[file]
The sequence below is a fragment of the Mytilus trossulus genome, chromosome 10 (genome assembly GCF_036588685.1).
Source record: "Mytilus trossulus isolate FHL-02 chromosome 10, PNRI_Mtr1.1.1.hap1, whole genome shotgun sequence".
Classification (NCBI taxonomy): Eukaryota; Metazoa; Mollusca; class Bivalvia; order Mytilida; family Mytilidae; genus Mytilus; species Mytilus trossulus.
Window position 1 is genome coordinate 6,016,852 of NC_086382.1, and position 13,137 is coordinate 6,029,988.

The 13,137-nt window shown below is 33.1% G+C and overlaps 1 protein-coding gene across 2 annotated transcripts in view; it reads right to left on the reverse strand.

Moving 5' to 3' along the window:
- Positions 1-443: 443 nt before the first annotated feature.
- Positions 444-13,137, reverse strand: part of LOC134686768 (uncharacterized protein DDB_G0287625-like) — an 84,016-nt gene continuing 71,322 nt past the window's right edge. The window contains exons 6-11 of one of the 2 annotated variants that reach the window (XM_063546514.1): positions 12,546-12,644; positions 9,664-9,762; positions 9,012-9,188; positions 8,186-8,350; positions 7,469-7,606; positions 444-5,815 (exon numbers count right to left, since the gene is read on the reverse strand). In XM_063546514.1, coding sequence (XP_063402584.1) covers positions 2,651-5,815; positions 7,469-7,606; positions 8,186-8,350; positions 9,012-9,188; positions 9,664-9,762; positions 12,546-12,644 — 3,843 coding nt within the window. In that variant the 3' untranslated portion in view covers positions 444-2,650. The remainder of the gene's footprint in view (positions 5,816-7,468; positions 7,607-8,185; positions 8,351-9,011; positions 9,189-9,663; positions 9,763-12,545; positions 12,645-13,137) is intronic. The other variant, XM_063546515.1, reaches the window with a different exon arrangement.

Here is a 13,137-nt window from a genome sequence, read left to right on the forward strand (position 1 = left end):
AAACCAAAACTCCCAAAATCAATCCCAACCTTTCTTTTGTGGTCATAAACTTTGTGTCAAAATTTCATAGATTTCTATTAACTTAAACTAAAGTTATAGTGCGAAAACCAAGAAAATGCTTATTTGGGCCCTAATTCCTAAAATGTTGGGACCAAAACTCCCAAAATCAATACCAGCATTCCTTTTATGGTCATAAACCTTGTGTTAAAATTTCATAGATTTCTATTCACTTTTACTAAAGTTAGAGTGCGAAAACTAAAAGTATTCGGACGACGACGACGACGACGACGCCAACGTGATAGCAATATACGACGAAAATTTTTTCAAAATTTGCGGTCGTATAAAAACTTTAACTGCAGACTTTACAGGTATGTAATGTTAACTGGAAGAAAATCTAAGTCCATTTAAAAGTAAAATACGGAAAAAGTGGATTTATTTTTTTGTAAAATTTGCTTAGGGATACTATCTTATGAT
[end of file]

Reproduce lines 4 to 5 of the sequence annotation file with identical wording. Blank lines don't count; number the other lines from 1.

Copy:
Window position 1 is genome coordinate 6,016,852 of NC_086382.1, and position 13,137 is coordinate 6,029,988.

The 13,137-nt window shown below is 33.1% G+C and overlaps 1 protein-coding gene across 2 annotated transcripts in view; it reads right to left on the reverse strand.